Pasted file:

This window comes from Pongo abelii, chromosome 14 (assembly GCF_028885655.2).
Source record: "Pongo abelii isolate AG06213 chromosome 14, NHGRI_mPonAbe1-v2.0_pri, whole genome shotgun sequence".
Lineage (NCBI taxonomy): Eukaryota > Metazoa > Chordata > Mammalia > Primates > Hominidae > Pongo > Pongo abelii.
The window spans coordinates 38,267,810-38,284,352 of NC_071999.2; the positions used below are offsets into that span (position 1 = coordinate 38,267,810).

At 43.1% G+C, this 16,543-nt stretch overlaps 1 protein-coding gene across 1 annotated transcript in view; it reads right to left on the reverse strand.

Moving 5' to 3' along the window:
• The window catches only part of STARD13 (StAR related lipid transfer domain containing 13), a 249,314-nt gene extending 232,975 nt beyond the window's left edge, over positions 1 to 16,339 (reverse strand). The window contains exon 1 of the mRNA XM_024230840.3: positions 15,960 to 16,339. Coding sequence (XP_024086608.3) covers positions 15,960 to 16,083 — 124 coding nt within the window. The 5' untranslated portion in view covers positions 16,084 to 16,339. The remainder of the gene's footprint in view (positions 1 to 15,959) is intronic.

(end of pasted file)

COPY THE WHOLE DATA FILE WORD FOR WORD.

This window comes from Pongo abelii, chromosome 14 (assembly GCF_028885655.2).
Source record: "Pongo abelii isolate AG06213 chromosome 14, NHGRI_mPonAbe1-v2.0_pri, whole genome shotgun sequence".
Lineage (NCBI taxonomy): Eukaryota > Metazoa > Chordata > Mammalia > Primates > Hominidae > Pongo > Pongo abelii.
The window spans coordinates 38,267,810-38,284,352 of NC_071999.2; the positions used below are offsets into that span (position 1 = coordinate 38,267,810).

At 43.1% G+C, this 16,543-nt stretch overlaps 1 protein-coding gene across 1 annotated transcript in view; it reads right to left on the reverse strand.

Moving 5' to 3' along the window:
• The window catches only part of STARD13 (StAR related lipid transfer domain containing 13), a 249,314-nt gene extending 232,975 nt beyond the window's left edge, over positions 1 to 16,339 (reverse strand). The window contains exon 1 of the mRNA XM_024230840.3: positions 15,960 to 16,339. Coding sequence (XP_024086608.3) covers positions 15,960 to 16,083 — 124 coding nt within the window. The 5' untranslated portion in view covers positions 16,084 to 16,339. The remainder of the gene's footprint in view (positions 1 to 15,959) is intronic.